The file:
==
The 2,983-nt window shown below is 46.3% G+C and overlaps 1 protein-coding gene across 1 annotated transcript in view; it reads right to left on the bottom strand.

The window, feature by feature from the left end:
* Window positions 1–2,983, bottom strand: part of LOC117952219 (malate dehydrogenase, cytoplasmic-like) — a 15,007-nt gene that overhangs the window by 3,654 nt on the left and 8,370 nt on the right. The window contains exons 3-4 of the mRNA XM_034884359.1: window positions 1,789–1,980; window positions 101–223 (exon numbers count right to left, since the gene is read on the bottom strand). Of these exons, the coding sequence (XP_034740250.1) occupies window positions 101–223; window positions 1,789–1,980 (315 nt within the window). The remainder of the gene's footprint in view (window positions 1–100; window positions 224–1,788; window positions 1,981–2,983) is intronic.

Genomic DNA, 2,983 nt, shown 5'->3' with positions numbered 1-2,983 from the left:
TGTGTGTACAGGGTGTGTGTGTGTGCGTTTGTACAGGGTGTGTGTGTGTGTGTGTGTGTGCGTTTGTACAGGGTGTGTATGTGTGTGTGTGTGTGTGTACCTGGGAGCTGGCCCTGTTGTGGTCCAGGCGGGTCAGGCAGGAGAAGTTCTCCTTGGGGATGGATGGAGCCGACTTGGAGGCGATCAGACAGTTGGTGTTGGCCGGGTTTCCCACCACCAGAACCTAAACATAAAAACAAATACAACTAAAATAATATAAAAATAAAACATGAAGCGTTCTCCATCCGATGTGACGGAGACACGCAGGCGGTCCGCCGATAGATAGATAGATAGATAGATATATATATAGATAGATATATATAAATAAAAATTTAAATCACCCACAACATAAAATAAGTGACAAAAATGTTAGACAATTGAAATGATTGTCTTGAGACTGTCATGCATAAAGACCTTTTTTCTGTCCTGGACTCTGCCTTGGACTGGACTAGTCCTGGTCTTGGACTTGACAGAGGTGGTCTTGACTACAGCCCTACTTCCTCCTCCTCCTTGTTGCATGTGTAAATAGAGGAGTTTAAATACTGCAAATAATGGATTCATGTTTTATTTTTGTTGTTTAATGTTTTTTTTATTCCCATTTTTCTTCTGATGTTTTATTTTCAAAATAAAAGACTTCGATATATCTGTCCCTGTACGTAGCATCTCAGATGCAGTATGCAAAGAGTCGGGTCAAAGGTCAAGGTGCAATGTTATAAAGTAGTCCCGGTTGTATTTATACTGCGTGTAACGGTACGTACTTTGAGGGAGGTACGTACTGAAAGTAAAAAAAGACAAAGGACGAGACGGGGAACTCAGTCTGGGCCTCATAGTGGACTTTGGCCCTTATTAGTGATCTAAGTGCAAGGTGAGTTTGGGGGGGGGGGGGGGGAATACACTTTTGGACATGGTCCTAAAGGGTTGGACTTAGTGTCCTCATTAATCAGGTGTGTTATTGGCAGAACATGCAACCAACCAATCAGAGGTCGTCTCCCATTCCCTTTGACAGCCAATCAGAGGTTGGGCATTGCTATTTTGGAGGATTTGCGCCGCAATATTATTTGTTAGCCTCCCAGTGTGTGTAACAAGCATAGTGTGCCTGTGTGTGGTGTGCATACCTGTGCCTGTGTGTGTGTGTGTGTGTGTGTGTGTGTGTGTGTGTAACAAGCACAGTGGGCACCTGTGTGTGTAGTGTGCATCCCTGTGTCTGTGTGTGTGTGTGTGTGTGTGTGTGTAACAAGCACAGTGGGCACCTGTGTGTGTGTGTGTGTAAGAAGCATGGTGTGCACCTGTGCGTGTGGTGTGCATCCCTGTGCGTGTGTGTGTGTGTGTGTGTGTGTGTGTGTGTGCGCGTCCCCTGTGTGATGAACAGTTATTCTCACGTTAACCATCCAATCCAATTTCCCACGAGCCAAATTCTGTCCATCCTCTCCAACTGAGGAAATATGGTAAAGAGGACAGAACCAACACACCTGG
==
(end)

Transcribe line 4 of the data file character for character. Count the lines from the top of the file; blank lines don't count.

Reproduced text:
Genomic DNA, 2,983 nt, shown 5'->3' with positions numbered 1-2,983 from the left: